$domain = "cars";
$item_name = "car1";
$putAttributesRequest["make"] = array("value" => "BMW");
$putAttributesRequest["color"] = array("value" => "grey");
$putAttributesRequest["year"] = array("value" => "2008");
$putAttributesRequest["desc"] = array("value" => "Sedan");
$putAttributesRequest["model"] = array("value" => "530i");

$sdb->putAttributes($domain,$item_name,$putAttributesRequest);
$item_name = "car2";
$putAttributesRequest["make"] = array("value" => "BMW");
$putAttributesRequest["color"] = array("value" => "white");
$putAttributesRequest["year"] = array("value" => "2007");
$putAttributesRequest["desc"] = array("value" =>
"Sports Utility Vehicle");
$putAttributesRequest["model"] = array("value" => "X5");

$sdb->putAttributes($domain,$item_name,$putAttributesRequest);

You can query for items within a domain by specifying the attribute and value to match. The SELECT syntax is a new addition to SimpleDB and allows searching your domains using simple SQL-like query expressions. The previous version of SimpleDB supported only a query-style syntax that is now being deprecated in favor of the simpler and easier-to-use SELECT expressions. Now that the items are created in the cars domain, we can list them as follows:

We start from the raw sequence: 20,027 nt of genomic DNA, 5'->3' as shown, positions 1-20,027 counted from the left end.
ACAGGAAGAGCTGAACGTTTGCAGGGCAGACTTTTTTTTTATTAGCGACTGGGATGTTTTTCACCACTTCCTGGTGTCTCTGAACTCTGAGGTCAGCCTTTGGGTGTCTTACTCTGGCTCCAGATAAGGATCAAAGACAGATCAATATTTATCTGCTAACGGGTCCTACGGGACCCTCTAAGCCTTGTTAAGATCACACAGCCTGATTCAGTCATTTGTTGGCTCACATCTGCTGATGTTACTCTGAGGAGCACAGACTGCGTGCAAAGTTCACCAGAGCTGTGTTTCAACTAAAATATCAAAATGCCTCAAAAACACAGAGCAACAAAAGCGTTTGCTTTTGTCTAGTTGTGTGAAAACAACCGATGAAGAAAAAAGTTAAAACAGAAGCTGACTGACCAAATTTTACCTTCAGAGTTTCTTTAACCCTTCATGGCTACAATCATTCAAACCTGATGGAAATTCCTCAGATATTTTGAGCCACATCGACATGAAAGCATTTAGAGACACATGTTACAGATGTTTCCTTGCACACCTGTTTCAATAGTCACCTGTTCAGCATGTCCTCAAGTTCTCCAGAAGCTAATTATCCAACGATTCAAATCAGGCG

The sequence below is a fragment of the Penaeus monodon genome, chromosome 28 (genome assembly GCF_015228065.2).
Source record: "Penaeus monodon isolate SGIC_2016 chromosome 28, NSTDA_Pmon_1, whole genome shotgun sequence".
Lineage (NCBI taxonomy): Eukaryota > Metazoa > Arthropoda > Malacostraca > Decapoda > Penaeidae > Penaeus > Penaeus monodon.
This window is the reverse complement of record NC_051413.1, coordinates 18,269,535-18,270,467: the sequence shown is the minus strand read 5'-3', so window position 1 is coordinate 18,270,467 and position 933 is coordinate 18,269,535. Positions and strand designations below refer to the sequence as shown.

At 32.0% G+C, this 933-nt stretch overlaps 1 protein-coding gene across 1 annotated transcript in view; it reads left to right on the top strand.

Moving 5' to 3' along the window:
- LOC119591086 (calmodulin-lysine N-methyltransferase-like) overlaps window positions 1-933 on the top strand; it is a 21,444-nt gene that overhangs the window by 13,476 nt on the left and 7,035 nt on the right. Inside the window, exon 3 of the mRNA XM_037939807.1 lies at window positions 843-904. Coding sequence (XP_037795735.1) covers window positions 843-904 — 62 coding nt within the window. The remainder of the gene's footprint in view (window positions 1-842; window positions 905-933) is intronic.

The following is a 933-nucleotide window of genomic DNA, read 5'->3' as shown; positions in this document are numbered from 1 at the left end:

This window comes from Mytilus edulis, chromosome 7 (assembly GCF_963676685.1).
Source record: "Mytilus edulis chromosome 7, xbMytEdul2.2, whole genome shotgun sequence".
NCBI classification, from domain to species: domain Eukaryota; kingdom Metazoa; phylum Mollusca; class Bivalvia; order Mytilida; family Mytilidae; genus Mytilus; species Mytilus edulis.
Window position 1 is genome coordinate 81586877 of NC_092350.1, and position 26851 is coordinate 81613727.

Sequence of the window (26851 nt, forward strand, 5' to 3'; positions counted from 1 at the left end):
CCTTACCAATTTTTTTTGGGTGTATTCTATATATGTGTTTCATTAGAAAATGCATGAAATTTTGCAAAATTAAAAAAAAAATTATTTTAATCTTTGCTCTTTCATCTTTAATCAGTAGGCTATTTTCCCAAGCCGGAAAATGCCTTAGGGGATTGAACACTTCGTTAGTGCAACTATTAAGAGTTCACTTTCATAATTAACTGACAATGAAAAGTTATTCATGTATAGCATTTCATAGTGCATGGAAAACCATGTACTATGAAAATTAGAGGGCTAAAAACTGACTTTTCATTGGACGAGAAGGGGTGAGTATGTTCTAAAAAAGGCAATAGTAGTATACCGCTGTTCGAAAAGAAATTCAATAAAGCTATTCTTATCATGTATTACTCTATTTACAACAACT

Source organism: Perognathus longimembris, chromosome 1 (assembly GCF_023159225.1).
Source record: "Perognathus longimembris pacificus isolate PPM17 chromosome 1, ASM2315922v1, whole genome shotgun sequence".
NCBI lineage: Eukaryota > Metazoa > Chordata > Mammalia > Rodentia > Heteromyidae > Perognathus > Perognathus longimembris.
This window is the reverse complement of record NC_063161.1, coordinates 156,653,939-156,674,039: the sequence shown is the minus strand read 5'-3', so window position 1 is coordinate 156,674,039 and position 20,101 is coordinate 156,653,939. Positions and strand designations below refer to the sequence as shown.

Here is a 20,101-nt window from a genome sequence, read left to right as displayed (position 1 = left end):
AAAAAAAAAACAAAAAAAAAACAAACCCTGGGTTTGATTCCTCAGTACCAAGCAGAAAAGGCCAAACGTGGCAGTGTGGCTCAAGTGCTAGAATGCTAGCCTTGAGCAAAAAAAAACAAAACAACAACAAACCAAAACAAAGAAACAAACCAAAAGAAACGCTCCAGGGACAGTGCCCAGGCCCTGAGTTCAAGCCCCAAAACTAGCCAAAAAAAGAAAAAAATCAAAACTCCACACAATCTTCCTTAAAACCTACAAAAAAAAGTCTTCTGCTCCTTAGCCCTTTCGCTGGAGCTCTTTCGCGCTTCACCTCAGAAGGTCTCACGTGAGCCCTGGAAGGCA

$domain = "cars";
print_r($sdb->select($domain,"select * from $domain"));

To retrieve a select item by the attribute value, you can use the following:

$domain = "cars";
$item_make = "BMW";
print_r($sdb->select($domain,"select * from $domain where
make='$item_make'"));

To retrieve a specific item by the item name, you can use the following:

$domain = "cars";
$item_name = "car1";
print_r($sdb->getAttributes($domain,$item_name));

To delete a specific item, you can use the following:

$domain = "cars";
$item_name = "car1";
$sdb->deleteAttributes($domain,$item_name);

To delete specific attribute values, but leave the item, use the following lines of code:

Note: if all attributes are deleted, then the item is deleted.

$domain = "cars";
$item_name = "car2";
$deleteAttributesRequest = array("make", "color", "year",